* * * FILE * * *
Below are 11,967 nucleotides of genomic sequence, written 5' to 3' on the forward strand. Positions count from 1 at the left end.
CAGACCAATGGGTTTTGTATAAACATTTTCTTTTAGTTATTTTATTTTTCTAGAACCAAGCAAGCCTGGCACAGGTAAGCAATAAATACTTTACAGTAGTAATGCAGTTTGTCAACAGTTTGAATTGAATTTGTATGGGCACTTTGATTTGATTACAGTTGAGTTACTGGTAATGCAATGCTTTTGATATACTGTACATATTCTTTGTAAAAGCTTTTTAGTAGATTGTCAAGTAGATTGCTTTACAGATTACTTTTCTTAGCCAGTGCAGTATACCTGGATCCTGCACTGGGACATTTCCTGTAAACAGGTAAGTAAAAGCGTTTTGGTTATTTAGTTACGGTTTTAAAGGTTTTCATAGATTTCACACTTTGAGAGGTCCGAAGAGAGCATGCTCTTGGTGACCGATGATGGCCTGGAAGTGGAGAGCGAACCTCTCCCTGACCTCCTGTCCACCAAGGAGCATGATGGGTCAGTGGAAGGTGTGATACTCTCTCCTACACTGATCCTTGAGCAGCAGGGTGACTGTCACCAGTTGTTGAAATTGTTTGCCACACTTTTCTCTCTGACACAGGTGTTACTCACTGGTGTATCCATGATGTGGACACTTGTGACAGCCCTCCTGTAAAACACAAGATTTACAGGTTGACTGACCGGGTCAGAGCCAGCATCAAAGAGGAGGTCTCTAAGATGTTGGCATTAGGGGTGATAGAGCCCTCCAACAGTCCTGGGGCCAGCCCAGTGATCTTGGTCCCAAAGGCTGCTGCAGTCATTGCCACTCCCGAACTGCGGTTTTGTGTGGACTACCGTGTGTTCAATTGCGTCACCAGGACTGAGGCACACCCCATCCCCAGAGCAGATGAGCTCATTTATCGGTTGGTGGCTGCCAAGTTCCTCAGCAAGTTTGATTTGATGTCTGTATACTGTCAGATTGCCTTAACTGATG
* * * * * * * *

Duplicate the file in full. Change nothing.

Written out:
Below are 11,967 nucleotides of genomic sequence, written 5' to 3' on the forward strand. Positions count from 1 at the left end.
CAGACCAATGGGTTTTGTATAAACATTTTCTTTTAGTTATTTTATTTTTCTAGAACCAAGCAAGCCTGGCACAGGTAAGCAATAAATACTTTACAGTAGTAATGCAGTTTGTCAACAGTTTGAATTGAATTTGTATGGGCACTTTGATTTGATTACAGTTGAGTTACTGGTAATGCAATGCTTTTGATATACTGTACATATTCTTTGTAAAAGCTTTTTAGTAGATTGTCAAGTAGATTGCTTTACAGATTACTTTTCTTAGCCAGTGCAGTATACCTGGATCCTGCACTGGGACATTTCCTGTAAACAGGTAAGTAAAAGCGTTTTGGTTATTTAGTTACGGTTTTAAAGGTTTTCATAGATTTCACACTTTGAGAGGTCCGAAGAGAGCATGCTCTTGGTGACCGATGATGGCCTGGAAGTGGAGAGCGAACCTCTCCCTGACCTCCTGTCCACCAAGGAGCATGATGGGTCAGTGGAAGGTGTGATACTCTCTCCTACACTGATCCTTGAGCAGCAGGGTGACTGTCACCAGTTGTTGAAATTGTTTGCCACACTTTTCTCTCTGACACAGGTGTTACTCACTGGTGTATCCATGATGTGGACACTTGTGACAGCCCTCCTGTAAAACACAAGATTTACAGGTTGACTGACCGGGTCAGAGCCAGCATCAAAGAGGAGGTCTCTAAGATGTTGGCATTAGGGGTGATAGAGCCCTCCAACAGTCCTGGGGCCAGCCCAGTGATCTTGGTCCCAAAGGCTGCTGCAGTCATTGCCACTCCCGAACTGCGGTTTTGTGTGGACTACCGTGTGTTCAATTGCGTCACCAGGACTGAGGCACACCCCATCCCCAGAGCAGATGAGCTCATTTATCGGTTGGTGGCTGCCAAGTTCCTCAGCAAGTTTGATTTGATGTCTGTATACTGTCAGATTGCCTTAACTGATG